PPPS: Our pregnancy was not categorised as high risk, but a normal delivery (non-caesarian) for someone with a spinal condition like me could be categorised as high risk. Luckily we were handled by some of the best doctors and midwives in Belgium.

We Are All Just Bees

Am I a secretary to my husband, or am I a boss to him?

In this era where gender equality is still being fought-for, I would understand when people think that a husband is the boss and a wife is the secretary.

It’s untrue. I know…! Right?

Nevertheless, when I deal with people, and they get exasperated with me, the first thing they would say is: “Can I speak to your husband…?”

As if saying: “Can I speak to the restaurant manager? I don’t want to speak to a low-life-waitress like you!”

Nothing…

I mean…

NOTHING... would anger me more than that… as if I am just a daft bimbo…?  (As if I have big enough breasts to be a bimbo anyway?)

  1. One time (and still on-going) I got into a difficult conflict with the visa center in Ghana of the UK Border Agency. After a long tiring discussion, the officer said, “Perhaps you can come again with your husband, tomorrow?” (!!@#$$%^%$$#@#!!) Ha…! As if my husband would know what to say and what has happened… I single handedly dealt with everything!
  2. Once, a Ghanaian plumber came to our house to fix the washing machine tap. Apparently he refused to take order from me because I was only a woman. He demanded to speak to my husband and so he started to talk shit to me. Needless to say, I called the building management and had that ‘God-forsaken-plumber’ fired at point blank. He shouldn’t have messed with me.
  3. Well, many other examples but I won’t waste time on them.

I am the brain of the family. Yes, that sounds arrogant, and… trashy, but I am. 😀 (I can feel my husband is rolling his eyes behind my back, but let him be)

My husband always comes to me when something needs deciding or when something needs considering or when something needs taking into action.

But why?

It’s not because he’s telling me to do those things, as in: “Oi! Secretary! Come here! I need 4 copies of these documents!”

Everything is more like “Excuse me boss… do you think I need to make 4 copies of these documents?”

😀 😀 😀 😀

He appreciates my opinions. He needs my approvals. -Oh bless his heart… 😀

Once, my husband told me that he is just like an old faithful dog. He only needs a little love to keep him going. -Oh let’s bless his heart even more…! 😀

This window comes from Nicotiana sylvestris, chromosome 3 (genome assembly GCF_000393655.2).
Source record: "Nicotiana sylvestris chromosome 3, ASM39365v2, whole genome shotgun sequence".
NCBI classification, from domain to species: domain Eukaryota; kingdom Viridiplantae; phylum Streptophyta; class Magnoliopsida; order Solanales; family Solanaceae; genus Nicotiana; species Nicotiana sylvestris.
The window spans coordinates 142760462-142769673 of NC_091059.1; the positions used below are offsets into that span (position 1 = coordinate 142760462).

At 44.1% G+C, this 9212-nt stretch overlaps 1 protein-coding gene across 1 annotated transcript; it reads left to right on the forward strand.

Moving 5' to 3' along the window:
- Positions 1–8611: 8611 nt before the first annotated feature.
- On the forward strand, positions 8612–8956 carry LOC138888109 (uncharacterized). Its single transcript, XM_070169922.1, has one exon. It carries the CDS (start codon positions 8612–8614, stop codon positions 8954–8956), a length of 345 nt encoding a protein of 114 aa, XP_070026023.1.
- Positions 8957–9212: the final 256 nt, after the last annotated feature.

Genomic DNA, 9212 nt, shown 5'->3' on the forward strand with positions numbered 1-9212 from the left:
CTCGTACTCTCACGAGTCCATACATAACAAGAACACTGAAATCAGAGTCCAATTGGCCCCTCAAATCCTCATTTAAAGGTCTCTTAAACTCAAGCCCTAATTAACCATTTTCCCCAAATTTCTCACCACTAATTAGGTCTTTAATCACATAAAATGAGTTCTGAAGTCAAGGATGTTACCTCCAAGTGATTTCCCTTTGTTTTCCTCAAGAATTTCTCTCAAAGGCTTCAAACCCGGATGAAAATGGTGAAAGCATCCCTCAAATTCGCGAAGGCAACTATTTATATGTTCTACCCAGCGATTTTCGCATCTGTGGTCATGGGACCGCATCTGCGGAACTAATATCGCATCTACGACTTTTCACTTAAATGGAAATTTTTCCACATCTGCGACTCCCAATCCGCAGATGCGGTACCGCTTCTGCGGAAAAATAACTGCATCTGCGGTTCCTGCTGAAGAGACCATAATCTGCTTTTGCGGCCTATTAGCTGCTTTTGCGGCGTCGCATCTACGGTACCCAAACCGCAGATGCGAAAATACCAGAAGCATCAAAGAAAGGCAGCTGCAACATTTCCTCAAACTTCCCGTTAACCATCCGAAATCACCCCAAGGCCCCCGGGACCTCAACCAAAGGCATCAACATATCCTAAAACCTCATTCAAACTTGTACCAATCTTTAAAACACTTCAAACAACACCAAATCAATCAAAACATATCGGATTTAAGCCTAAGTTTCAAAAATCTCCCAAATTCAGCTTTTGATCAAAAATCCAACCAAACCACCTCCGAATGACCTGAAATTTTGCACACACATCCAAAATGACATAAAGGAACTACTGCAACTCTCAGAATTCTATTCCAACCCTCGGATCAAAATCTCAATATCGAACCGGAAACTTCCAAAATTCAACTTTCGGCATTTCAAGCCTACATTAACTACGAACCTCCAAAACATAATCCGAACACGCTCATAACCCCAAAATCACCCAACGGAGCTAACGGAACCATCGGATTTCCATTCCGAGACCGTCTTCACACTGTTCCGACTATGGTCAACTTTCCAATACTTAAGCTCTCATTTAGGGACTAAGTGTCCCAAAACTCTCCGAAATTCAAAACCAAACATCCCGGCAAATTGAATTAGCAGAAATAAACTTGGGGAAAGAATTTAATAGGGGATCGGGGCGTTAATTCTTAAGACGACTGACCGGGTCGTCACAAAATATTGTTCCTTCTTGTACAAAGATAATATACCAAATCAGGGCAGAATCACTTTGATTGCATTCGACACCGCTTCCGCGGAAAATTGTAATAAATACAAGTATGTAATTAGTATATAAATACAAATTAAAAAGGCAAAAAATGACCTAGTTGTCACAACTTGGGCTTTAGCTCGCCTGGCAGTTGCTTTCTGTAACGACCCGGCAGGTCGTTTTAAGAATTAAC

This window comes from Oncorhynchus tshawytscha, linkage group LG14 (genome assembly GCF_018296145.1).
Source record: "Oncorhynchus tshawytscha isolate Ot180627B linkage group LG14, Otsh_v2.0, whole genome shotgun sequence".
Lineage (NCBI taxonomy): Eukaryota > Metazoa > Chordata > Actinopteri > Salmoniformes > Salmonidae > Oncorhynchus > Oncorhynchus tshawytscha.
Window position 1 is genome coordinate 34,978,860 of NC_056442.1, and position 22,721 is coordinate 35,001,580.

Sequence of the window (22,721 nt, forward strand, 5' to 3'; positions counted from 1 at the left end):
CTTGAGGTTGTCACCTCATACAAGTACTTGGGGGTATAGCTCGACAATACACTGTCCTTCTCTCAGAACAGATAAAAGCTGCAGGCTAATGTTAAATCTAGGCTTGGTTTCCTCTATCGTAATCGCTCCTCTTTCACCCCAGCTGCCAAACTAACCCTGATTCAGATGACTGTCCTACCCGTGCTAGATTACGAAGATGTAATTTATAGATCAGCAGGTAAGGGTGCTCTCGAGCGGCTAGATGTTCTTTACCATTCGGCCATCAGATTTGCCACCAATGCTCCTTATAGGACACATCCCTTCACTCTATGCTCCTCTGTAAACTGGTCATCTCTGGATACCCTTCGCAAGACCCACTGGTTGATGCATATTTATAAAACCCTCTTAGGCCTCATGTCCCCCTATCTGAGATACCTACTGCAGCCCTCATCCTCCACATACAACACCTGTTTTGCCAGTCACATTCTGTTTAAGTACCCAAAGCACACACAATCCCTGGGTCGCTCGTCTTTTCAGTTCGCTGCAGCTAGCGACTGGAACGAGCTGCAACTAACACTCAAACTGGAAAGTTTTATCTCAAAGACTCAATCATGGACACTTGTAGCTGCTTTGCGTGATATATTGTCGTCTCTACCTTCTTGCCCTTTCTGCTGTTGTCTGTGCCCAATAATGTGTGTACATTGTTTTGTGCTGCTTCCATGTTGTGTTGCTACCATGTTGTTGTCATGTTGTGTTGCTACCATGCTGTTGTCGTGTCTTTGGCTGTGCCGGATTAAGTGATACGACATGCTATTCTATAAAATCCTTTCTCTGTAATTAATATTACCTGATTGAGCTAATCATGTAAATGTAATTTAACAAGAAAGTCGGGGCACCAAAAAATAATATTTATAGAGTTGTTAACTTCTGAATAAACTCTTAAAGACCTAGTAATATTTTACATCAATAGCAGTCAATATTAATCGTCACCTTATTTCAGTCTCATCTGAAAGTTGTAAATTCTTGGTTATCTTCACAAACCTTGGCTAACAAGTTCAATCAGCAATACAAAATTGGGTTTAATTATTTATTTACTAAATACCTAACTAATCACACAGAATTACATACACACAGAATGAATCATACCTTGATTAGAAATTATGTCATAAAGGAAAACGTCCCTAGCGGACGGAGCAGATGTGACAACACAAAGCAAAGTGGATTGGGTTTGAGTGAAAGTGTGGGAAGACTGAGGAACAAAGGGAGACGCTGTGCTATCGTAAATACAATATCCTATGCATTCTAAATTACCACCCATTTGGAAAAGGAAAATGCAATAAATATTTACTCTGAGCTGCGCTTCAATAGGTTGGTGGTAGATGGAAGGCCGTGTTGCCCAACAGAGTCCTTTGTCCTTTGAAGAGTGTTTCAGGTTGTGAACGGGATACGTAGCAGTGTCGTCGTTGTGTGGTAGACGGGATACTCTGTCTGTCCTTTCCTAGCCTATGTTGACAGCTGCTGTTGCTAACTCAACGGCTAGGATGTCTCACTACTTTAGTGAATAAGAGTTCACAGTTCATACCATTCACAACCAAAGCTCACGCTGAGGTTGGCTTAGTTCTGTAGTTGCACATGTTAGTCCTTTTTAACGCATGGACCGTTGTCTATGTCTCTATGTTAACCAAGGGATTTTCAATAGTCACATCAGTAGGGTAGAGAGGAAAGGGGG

But nobody is the faithful dog, nobody is the master. Nobody is the boss, nobody is the secretary. We are all just bees in the end. We carry around some little mud with us, we then build a bee hive where there are flowers nearby, and we live happily ever after in that little hive.

My husband happens to be the worker bee.

And I am the Queen bee.


With our little son as a wanna bee.

“bzz….. bzz…. bzz….”

Dian Retno Wulandari. Gender equality, ah… taste the sweetness!

PS: Later that evening, the plumber called my husband and had some man-to-man conversation. The plumber told him that his wife is a bitch. *LOL*

PPS: Do I really look like a daft bimbo? Or does this happen to every housewife??

What a Ghanaian Schoolboy Showed Me: The Ogling Business

My husband has long told me that many Ghanaian men would stare at me in an obvious-creepy-manner. Almost shamelessly… or better: proudly. To put it shortly, my husband often tells me that some man is ogling me (since we’re in Ghana, that is).

Isn’t he sweet… –my husband? I always thought that he would say things like that to help me feel beautiful or sexy or interesting. But I knew better. Such thing is impossible. Not because Ghanaian men don’t ogle, oh they do. The Ghanaian men would ogle the Ghanaian ladies in their super tight clothings, and the Ghanaian ladies would know that they are being ogled, and play along by smiling flirtatiously, or fiddling with their stylish hairs, or moving around in the most interesting manners. I have watched such behaviours between Ghanaian men and women happened in the mall, restaurants, clubs, alliance francaise, etc.

Anyway, despite my being familiar to the Ghanaian ogling business, I couldn’t believe it when my husband said that I am being ogled quite frequently. As I said before, such a thing is impossible. Why is it impossible, you ask…? Oh, don’t make me explain.

See, people ogle Angelina Jolie’s smoldering look.

Or people ogle Meriah Carey’s voluptuous boobs.

But surely people won’t ogle me.